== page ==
Out of This Century: Confessions of an Art Addict
Rich and eccentric expatriates on the more peculiar shores of art and letters are taking the place of the Bloomsberries on publishers’ lists. The American “Amazons”—Natalie Barney, Romaine Brooks, and Princesse Edmond de Polignac—have all been the subjects of recent biographies, and even the creepy Crosbys continue to have their day. Caresse Crosby’s diverting autobiography The Passionate Years has just been reissued by Ecco Press in a welcome series devoted to “neglected books of this century.” And now another long out of print account of a rich woman’s exploits in high bohemia, Peggy Guggenheim’s Out of This Century, has reappeared—emended, expanded, and dolled up with a lot of inappropriate period typography. However, Gore Vidal’s backward-looking foreword is a decided bonus.
In his original preface to Out of This Century Alfred Barr made somewhat excessive claims for Peggy Guggenheim’s patronage of twentieth-century art: “courage and vision, generosity and humility, money and time, a strong sense of historical significance as well as of esthetic quality”—claims which these pages and the walls of Peggy Guggenheim’s Venetian palazzo do not entirely substantiate. Pace Barr, in the absence of a trained eye, far more money and time and less humility (in this context “humility” means saying yes to museum directors) should have been expended on the creation of a collection touted as “Art of This Century.” As this book reveals, what differentiates Peggy Guggenheim from other millionairesses who set out to acquire status through art is the extent to which her patronage was motivated by family one-upmanship and sex. In these respects she occasionally reminds one of Gertrude Vanderbilt Whitney. But the founder of the Whitney Museum was obsessively discreet, whereas Peggy—it is one of her many endearing quirks—is something of an exhibitionist.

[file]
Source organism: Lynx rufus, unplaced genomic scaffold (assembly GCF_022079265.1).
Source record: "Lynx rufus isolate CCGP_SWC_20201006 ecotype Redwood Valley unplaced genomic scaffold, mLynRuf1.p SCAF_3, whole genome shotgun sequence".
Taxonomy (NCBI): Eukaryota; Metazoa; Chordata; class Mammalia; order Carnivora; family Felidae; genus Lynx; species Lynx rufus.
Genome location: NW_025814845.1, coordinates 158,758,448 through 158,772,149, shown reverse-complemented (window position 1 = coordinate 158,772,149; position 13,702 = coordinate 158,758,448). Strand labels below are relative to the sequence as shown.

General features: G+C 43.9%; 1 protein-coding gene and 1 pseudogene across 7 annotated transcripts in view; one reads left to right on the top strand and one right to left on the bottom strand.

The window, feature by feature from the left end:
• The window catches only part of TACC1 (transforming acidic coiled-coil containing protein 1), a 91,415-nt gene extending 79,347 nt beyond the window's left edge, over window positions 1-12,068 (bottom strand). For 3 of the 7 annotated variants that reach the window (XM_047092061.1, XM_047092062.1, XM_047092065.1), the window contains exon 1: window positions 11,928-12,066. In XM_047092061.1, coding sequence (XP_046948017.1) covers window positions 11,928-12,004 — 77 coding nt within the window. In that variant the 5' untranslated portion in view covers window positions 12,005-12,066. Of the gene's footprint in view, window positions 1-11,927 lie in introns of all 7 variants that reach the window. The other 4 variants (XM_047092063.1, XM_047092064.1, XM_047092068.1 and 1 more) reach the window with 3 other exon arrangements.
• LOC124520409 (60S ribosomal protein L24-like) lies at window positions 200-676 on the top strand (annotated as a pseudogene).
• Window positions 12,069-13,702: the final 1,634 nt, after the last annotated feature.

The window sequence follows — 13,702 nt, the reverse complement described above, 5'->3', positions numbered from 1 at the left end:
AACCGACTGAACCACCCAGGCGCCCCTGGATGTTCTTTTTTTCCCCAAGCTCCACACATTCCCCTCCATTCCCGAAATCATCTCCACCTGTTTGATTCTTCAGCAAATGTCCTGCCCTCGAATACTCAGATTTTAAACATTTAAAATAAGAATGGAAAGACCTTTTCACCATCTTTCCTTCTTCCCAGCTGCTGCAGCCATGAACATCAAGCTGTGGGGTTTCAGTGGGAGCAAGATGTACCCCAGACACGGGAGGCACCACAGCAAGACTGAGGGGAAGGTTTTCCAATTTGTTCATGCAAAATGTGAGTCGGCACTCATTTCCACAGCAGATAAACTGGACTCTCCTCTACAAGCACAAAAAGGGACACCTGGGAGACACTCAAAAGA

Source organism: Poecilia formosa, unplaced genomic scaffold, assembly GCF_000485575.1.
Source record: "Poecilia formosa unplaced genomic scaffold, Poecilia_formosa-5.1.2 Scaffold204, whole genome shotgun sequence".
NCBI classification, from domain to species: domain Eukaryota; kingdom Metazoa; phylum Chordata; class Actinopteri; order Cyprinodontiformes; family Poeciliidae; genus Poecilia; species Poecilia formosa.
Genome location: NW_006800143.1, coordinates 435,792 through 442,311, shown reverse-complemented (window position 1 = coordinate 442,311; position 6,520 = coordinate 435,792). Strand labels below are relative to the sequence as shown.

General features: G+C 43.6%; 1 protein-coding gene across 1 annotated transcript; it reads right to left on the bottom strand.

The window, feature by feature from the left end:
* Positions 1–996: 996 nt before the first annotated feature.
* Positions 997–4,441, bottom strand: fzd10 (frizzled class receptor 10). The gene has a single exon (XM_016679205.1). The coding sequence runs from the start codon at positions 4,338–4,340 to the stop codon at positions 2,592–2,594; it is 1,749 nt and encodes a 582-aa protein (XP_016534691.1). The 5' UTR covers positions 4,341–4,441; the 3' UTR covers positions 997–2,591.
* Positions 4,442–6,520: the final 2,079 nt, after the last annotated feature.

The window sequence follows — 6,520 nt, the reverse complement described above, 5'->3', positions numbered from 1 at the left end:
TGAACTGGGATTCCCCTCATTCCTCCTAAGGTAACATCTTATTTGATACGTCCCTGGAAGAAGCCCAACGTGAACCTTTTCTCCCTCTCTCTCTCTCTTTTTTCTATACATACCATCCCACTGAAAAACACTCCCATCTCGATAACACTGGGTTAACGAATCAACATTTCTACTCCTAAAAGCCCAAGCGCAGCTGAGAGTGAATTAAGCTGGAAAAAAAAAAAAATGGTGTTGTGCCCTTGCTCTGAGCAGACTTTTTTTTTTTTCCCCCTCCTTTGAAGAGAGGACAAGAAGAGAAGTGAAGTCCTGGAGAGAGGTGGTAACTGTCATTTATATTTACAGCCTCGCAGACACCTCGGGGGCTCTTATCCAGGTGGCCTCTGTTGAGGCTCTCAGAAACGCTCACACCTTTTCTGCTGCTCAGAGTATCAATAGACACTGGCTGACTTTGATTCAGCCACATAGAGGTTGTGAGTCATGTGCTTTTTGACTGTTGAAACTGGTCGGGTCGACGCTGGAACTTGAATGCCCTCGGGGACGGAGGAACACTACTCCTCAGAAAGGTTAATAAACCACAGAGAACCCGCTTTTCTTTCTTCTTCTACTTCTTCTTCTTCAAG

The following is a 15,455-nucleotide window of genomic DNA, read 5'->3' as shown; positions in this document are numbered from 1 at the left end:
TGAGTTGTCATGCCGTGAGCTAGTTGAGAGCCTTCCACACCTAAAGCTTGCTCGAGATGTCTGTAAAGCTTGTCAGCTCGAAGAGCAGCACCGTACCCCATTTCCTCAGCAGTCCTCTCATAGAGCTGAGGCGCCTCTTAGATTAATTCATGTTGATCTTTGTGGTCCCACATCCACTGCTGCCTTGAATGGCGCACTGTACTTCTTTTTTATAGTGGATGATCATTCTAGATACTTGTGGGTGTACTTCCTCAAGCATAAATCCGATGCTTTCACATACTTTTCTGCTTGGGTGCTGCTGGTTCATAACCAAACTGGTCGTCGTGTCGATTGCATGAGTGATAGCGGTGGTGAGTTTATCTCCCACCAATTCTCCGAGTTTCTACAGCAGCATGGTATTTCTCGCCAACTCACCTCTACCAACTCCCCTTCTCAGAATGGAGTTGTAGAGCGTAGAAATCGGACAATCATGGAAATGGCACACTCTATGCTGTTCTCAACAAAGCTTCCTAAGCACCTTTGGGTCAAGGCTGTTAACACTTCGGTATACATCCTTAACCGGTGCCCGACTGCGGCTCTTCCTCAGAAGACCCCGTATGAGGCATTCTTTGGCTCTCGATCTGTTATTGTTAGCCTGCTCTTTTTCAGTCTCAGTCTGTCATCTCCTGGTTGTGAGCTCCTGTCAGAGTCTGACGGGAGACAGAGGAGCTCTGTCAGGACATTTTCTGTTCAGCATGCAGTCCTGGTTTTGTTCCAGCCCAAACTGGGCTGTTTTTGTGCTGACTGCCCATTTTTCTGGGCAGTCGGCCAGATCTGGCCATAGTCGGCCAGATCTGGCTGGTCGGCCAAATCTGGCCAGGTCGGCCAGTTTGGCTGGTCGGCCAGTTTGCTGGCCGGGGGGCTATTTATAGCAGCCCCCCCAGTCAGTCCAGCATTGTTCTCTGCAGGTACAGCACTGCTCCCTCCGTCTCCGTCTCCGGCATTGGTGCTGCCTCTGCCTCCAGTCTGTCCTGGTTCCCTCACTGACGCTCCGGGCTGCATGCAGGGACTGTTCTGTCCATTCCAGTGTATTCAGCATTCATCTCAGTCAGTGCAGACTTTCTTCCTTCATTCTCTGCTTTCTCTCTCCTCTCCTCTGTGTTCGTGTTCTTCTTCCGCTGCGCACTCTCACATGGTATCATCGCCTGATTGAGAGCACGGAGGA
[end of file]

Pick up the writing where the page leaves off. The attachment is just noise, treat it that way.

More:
Peggy’s account of her pre-1940 life in Europe recalls Mack Sennett. Everything is accelerated to the speed of farce. People race from bedroom to bedroom, studio to studio, vehicle to vehicle for no apparent reason; in the absence of custard pies, bottles of wine and bits of fish hurtle overhead. Those little jackanapes rushing about in the background are not Keystone Cops but Surrealists; what is more, she is chasing them. As for the solemn Buster Keaton-like character (named “Oblomov” in the first edition) whom Peggy pursues, he is none other than the young Samuel Beckett. Strange that Peggy should unconsciously conjure up the spirit of a comedian whom Beckett so admires!
Predictably Peggy has little time for women. “I don’t like [them] very much,” she confesses, “and usually prefer to be with homosexuals if not with men [sic].” But the “Athenians” or “pansies”—her euphemisms date her—whom she tries to convert to heterosexuality have a way of leaving their proselytizer high and dry. “I am furious when I think of all the men who have slept with me while thinking of other men who have slept with me before.” Hell hath no fury…. By almost the …
This article is available to subscribers only.
Please choose from one of the options below to access this article:
Purchase a print premium subscription (20 issues per year) and also receive online access to all all content on nybooks.com.
Purchase an Online Edition subscription and receive full access to all articles published by the Review since 1963.